1st March 2000

How Brakhage Birthed The Toxic Avenger

posted in `Roids |

By Lloyd Kaufman with Ashlin Halfnight

It may come as a surprise to some, but Stan Brakhage and his incredible body of work have been an enormous impetus to the strategy of the fiercely independent (and disease-ridden) Troma Film Studios and a profound influence on the movies that I have written and directed. Yes! The company that brought you The Toxic Avenger, Tromeo & Juliet and Terror Firmer has its roots in Stan Brakhage’s brilliant melding of light and moving image – and in his total self-sufficiency as an artist.

Lloyd at Bard University
with Cupid and a couple of Troma Superfans

I highlighted this connection recently whilst at Bard College, where I was invited to screen the newest Troma disgrace, Terror Firmer. I had every intention of discussing both the film and Troma, but when I heard that Brakhage was soon to be visiting the school… well, I ended up talking non-stop about him.(1) Yeah, I ended up devoting most of my time in the spotlight to worshipping at the shrine of Brakhage (something I do at the click of an 8mm – or at the drop of a hat, or a painted butterfly wing). By the end of my incoherent rambling, it became clear to most people that I was a true fan of Brakhage’s work.(2) A bright young man in the audience, Jorge Santana apparently had a stroke of genius (or just a stroke) and asked me to write a little article about Stan. So here it is. Not because I presume to know anything about anything, but because someone asked me. If this article is a piece of shit, blame him, not me.

I first met Stan at Yale University in 1964;(3) I was a freshman and busy diving into life at the Yale film society. Stan came to Yale to screen his four-hour masterpiece, The Art of Vision and I managed to secure an interview with him. At the time I was very interested in earning a spot with the campus radio station and decided to use the interview with Stan as my on-air audition project. I began the interview with a question (see, I was an expert already) and then Stan talked for an hour. In all likelihood, it was the single greatest interview ever broadcast on Yale’s radio station. Unfortunately though, the Ivy League stiffs who were listening (people like George W. Bush, who was in my class) didn’t appreciate Stan’s greatness. The station received a number of hostile calls. I guess the listening lads were wondering where the hell all the Lovin’ Spoonful songs had gone. They were freaking out because the station wasn’t bombarding them with the crap that they normally pumped through the speakers. Holy shit! What a disaster! They were actually getting something that might make them think! Needless to say, the dickheads in charge of the station didn’t admit me… in part because I was so enthusiastic about what Stan had to say – in greater part because I’m me.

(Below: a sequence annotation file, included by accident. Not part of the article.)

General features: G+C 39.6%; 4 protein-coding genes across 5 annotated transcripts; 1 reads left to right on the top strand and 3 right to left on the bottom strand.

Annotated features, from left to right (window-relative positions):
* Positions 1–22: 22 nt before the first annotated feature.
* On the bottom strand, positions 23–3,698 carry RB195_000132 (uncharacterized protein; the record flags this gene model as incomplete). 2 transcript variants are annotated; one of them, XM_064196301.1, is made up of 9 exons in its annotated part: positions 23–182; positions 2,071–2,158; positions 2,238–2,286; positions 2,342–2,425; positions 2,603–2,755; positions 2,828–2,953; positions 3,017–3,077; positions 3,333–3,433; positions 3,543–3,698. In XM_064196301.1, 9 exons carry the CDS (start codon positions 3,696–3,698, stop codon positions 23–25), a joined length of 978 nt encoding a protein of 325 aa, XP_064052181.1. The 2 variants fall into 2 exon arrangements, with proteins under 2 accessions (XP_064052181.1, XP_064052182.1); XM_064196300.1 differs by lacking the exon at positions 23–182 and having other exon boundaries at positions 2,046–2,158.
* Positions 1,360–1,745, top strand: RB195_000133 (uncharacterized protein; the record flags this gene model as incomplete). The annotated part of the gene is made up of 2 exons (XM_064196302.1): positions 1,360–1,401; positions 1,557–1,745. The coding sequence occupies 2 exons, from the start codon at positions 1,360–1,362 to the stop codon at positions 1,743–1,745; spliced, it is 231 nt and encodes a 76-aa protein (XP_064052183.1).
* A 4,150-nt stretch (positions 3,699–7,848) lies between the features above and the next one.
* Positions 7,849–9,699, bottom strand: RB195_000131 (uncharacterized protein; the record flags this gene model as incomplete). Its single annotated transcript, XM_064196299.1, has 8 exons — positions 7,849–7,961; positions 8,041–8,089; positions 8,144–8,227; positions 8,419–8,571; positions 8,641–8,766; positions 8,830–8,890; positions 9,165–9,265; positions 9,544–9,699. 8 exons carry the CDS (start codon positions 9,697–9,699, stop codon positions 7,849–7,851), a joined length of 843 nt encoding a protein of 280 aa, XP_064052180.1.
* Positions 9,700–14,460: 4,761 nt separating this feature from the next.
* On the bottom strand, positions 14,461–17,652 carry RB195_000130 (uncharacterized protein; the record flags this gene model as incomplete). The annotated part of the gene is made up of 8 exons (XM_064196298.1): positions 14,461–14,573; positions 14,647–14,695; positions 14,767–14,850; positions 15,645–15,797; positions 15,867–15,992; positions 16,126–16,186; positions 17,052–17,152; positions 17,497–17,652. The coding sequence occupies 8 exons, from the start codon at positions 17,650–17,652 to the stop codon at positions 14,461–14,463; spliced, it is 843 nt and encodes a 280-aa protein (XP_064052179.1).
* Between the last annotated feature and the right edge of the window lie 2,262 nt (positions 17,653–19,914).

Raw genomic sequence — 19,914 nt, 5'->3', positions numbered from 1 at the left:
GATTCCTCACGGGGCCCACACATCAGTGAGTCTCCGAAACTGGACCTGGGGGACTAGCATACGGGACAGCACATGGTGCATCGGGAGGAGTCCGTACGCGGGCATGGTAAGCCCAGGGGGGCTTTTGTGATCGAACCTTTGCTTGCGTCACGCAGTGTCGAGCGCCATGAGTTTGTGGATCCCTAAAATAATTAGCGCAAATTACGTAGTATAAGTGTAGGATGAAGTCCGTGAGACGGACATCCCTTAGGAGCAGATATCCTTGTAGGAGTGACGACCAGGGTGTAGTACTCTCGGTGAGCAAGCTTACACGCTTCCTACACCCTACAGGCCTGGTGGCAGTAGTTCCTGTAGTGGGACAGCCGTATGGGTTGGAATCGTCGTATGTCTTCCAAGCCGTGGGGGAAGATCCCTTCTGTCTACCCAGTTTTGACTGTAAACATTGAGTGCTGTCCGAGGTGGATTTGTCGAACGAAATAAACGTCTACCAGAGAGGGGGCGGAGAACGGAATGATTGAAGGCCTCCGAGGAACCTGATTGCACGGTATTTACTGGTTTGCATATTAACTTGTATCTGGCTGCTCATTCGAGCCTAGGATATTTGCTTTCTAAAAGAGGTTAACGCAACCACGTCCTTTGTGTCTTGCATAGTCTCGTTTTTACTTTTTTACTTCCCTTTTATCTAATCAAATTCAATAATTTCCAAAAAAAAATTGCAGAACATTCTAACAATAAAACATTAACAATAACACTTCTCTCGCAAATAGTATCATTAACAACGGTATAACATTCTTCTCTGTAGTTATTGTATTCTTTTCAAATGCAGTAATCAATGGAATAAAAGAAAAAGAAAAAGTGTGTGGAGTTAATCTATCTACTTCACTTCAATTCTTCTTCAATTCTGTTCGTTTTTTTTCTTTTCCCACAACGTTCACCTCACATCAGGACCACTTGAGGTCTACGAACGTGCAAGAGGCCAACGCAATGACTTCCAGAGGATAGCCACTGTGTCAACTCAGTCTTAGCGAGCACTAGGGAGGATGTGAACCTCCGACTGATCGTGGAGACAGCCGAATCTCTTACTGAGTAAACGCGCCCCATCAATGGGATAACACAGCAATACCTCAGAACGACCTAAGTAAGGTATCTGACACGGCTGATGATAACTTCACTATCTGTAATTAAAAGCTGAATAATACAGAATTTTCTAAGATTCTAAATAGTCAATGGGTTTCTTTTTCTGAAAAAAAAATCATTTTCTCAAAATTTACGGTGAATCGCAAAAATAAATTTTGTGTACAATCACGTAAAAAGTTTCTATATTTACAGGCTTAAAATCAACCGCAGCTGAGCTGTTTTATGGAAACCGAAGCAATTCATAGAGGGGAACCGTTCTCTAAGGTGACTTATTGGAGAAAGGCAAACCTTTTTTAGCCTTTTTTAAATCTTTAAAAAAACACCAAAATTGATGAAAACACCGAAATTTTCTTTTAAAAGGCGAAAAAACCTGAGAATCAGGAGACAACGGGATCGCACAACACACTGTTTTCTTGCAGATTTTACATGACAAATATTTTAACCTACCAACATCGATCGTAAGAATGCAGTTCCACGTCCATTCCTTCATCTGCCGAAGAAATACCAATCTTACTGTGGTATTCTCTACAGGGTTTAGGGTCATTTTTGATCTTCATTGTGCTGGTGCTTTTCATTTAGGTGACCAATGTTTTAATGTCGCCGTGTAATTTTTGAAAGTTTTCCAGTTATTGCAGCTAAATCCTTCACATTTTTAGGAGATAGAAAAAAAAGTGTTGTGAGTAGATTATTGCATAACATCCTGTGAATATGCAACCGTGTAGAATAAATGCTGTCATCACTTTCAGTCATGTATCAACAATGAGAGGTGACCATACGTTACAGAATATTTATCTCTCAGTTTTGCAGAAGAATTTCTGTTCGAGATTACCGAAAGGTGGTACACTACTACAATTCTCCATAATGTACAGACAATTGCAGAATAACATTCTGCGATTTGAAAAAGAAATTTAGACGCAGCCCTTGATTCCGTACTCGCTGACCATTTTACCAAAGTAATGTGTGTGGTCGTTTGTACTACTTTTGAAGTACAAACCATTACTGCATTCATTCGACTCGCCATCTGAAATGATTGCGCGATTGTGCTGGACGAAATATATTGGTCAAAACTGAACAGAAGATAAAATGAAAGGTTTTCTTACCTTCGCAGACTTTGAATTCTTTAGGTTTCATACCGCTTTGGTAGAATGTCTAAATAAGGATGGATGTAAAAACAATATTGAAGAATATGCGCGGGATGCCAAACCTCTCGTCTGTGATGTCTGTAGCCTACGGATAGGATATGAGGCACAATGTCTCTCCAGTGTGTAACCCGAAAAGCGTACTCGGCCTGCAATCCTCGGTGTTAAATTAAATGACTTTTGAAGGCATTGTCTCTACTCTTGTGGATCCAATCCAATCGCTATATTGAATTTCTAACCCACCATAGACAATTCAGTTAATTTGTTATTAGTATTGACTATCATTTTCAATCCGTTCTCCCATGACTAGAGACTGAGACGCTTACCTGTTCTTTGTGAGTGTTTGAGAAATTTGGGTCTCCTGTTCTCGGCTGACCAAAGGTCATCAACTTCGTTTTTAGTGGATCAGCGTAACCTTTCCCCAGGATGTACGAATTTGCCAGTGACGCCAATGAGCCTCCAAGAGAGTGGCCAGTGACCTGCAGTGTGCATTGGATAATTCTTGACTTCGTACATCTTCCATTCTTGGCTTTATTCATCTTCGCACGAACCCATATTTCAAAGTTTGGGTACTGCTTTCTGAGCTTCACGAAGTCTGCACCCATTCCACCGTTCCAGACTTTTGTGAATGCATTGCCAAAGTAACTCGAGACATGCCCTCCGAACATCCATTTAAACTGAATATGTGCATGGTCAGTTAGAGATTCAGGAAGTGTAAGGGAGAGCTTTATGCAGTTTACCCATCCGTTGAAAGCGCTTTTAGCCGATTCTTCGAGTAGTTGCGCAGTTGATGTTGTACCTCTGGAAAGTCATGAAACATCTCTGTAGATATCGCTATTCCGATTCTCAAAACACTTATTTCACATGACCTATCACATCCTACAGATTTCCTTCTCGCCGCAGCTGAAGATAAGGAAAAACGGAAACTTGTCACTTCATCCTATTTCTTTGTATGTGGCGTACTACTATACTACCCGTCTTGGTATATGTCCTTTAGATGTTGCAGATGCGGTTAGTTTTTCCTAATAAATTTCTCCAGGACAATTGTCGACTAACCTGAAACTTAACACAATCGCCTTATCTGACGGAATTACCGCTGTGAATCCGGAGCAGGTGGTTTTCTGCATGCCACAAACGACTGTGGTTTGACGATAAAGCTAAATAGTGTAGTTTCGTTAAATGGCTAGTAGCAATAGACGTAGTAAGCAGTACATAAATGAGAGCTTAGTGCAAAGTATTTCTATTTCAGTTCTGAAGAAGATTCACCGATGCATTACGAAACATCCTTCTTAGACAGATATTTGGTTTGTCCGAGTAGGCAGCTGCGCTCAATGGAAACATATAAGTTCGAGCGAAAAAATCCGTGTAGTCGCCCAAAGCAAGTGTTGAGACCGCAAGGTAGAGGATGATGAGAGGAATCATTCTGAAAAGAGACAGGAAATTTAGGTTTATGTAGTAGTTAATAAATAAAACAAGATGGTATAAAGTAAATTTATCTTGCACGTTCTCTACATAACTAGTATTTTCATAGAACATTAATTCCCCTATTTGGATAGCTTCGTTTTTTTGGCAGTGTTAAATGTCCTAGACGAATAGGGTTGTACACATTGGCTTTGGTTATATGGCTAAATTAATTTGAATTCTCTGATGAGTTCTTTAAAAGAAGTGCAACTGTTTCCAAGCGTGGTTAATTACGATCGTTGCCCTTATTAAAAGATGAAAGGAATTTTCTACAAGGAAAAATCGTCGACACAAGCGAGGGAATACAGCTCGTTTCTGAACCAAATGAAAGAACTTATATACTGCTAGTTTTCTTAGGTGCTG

A postcard Lloyd received from the great Stan Brakhage after this essay was published,

I didn’t give a shit what everyone else thought; Stan’s interview blew me away and I was even more blown away by The Art of Vision. I’m no expert, but from my brief contact with him, from viewing his work, and from conversations with Eric Sherman,(4) my feeling is that Stan was then, and is still now, entirely devoted to, and saturated with, the moving visual image. He wants us to see things as a child would; he wants us to lose our preconceived notions about the world around us and about film in particular. Since those days back at school, when I made The Girl Who Returned with a 16mm Bolex, until right up to the present with movies like The Toxic Avenger and Tromeo & Juliet, I concentrate heavily on the visual, on the action. That first long form movie, The Girl Who Returned, was a silent film with music and sound overdubbed and I justified its very existence, let alone screening it at numerous colleges and charging admission, because of the brilliance of Stan’s silent films. Over and over, year after year, people criticize my films because they lack dialogue, but if the image alone can fully communicate meaning – as it so often can, who the hell needs some asshole on screen yammering on forever?